Books, Essay

What to learn from Dante’s Inferno?

Dante’s Inferno offers a great amount of lessons that are considered to be moral and necessary. Born in Florence to a noble family, and ended up spending almost half of his life in exile Dante presents The Divine Comedy which is believed an epic, with various moral lessons and taking a reader’s conscience in to his grateful imagination that is altogether a different world from what we are living and it’s basis are the same moral values we believe in. In the review, I talked about how iconic it is that a piece of literature like Dante’s can survive almost 700 years and reaching a state of being well-known. That’s the beauty of his work.

“How hard it is to tell what it was like,
this wood of wilderness, savage and stubborn
(the thought of it brings back all my old fears),
a bitter place! Death could scarce be bitterer.
But if I would show the good that came of it
I must talk about things other than the good.”

Inferno

Accept the consequences of your actions which can be morally performed. There will always be a dilemma for an individual must call it a dilemma even when knowing the consequences of one’s own actions, one has to conduct his actions and stick to them for they resemble a right passage through time and space. Right and wrong  are not some arbitrary reflections of one’s thoughts, they are basis of one’s conscience that lead up to the consequences one is often surrounded. They are basic of structure of every action intends to perform.

Botticelli’s Impression of Dante’s Inferno

Though out the 34 canto’s  Dante enlightens on few other ethics of humanity that are essential in the formation and are bittersweet.


Buy Dante’s Inferno

Advertisements

29 thoughts on “What to learn from Dante’s Inferno?”

  1. Dante’s Inferno is a tough, archaic work, but modern lessons can be learned from it. I like the points listed, but I half-agree with ‘Right and wrong are not some arbitrary reflections of one’s thoughts, they are basis of one’s conscience that lead up to the consequences one is often surrounded.’ Capital R right and capital W wrong are not arbitrary reflections of the individual, but are standards and benchmarks capital S society deems as Right or Wrong. So when approaching one’s personal inferno, it is prudent to adhere to your individual morality and hold it paramount to what others perceive is morally right or wrong. Thank you for sharing this.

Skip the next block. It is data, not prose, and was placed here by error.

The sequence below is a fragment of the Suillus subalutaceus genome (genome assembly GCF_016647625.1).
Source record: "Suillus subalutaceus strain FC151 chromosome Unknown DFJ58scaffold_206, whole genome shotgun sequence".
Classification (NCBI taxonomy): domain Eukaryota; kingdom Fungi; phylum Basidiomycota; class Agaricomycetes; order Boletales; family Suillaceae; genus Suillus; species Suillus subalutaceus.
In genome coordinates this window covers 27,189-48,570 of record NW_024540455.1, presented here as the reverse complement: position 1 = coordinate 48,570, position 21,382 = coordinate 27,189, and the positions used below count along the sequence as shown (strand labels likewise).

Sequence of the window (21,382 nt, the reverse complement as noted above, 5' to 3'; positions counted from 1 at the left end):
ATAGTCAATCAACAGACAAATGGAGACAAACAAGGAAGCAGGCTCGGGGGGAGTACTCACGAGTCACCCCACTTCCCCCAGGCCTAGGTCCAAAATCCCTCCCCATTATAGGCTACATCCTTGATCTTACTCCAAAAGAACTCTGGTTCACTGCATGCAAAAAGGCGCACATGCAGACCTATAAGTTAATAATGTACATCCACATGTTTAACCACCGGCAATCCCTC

Liked by 1 person

    1. Its a valid point that as benchmark in society the right and wrong are set in terms moral values. But I certainly did not think the phrase in moral terms as I think it is for an individual’s inferno and there will always be a dilemma between creative minds in terms of that in terms of personal passions, and few other things.

      Liked by 1 person

      1. I can see your position. As unique as the design of an individual, so are his or her actualization of morality. Deciphering what works and doesn’t works against one’s passions or creativity, like you mentioned, is a modern mode of traversing Dante’s hellish circles.

        Liked by 1 person

  2. Thank you for your review, I have always been curious to read the Divine Comedy but have yet to take the plunge. I am now even more intrigued by your review I and I shall definitely move it up further on my to read book pile.

    Like

  3. This is one of those amazing works that was written a long time ago, yet is constantly referenced in the present day. Yesterday it showed up in a comic strip! Who knows what Dante might have thought if he had seen it coming.

    Like

  4. Thanks for visiting my blog. I took a class on Dante’s works in college. It was one of my favorites. Paradiso was quite the handful, and the teacher spent the last time on it as it was her least favorite – I have to agree.

    Like

  5. Good morning from chilly NY and my thanks for your like on my latest release, Chef’s Surprise. My Survive&Thrive women are of strength, often wisdom with humor. Add a therapy dog to the mix and the heroine’s in business. Ancient history boasts of similar women.
    Best to you, Charmaine

    Liked by 1 person

  6. Pingback: Top Posts of 2016!
  7. I purchased a copy of Inferno with a dual translation, Italian/English in an effort to learn Italian. It hasn’t help in that department, but it is a worthy read!

    Like

  8. Thank you for Liking my recent post about the book “Woolly”. I just took a look at your review of Dante’s Inferno. I haven’t made it all the way through it yet. I am writing my own synopsis of each Canto as I read through it. That is quite the challenge but it is helping me make much better sense of it.

    Liked by 1 person

      1. Now that you are following my blog, you should automatically get notified when I am ready to post that synopsis to my blog. It’s quite the project, however, so it probably won’t be for some time. Thanks for the interest!

        Liked by 1 person

Any thoughts?

Fill in your details below or click an icon to log in:

WordPress.com Logo

You are commenting using your WordPress.com account. Log Out / Change )

Twitter picture

You are commenting using your Twitter account. Log Out / Change )

Facebook photo

You are commenting using your Facebook account. Log Out / Change )

Google+ photo

You are commenting using your Google+ account. Log Out / Change )

Connecting to %s